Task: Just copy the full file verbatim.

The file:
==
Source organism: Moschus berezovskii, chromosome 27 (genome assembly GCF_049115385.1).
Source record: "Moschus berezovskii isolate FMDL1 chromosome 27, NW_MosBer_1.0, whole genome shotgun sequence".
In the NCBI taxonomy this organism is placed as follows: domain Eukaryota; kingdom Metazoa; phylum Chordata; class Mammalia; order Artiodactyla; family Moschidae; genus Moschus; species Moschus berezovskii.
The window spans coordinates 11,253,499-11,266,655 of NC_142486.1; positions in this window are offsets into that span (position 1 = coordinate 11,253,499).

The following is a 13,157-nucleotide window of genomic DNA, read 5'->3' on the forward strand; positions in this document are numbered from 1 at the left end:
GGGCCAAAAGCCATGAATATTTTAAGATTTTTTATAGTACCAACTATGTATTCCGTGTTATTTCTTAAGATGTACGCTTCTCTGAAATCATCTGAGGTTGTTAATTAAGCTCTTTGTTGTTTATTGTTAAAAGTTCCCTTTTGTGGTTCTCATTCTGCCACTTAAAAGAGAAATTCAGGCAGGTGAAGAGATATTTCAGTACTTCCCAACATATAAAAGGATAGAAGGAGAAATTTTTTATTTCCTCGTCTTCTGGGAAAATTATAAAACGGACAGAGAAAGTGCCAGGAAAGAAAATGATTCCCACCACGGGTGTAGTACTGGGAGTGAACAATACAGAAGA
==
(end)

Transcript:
Source organism: Moschus berezovskii, chromosome 27 (genome assembly GCF_049115385.1).
Source record: "Moschus berezovskii isolate FMDL1 chromosome 27, NW_MosBer_1.0, whole genome shotgun sequence".
In the NCBI taxonomy this organism is placed as follows: domain Eukaryota; kingdom Metazoa; phylum Chordata; class Mammalia; order Artiodactyla; family Moschidae; genus Moschus; species Moschus berezovskii.
The window spans coordinates 11,253,499-11,266,655 of NC_142486.1; positions in this window are offsets into that span (position 1 = coordinate 11,253,499).

The following is a 13,157-nucleotide window of genomic DNA, read 5'->3' on the forward strand; positions in this document are numbered from 1 at the left end:
GGGCCAAAAGCCATGAATATTTTAAGATTTTTTATAGTACCAACTATGTATTCCGTGTTATTTCTTAAGATGTACGCTTCTCTGAAATCATCTGAGGTTGTTAATTAAGCTCTTTGTTGTTTATTGTTAAAAGTTCCCTTTTGTGGTTCTCATTCTGCCACTTAAAAGAGAAATTCAGGCAGGTGAAGAGATATTTCAGTACTTCCCAACATATAAAAGGATAGAAGGAGAAATTTTTTATTTCCTCGTCTTCTGGGAAAATTATAAAACGGACAGAGAAAGTGCCAGGAAAGAAAATGATTCCCACCACGGGTGTAGTACTGGGAGTGAACAATACAGAAGA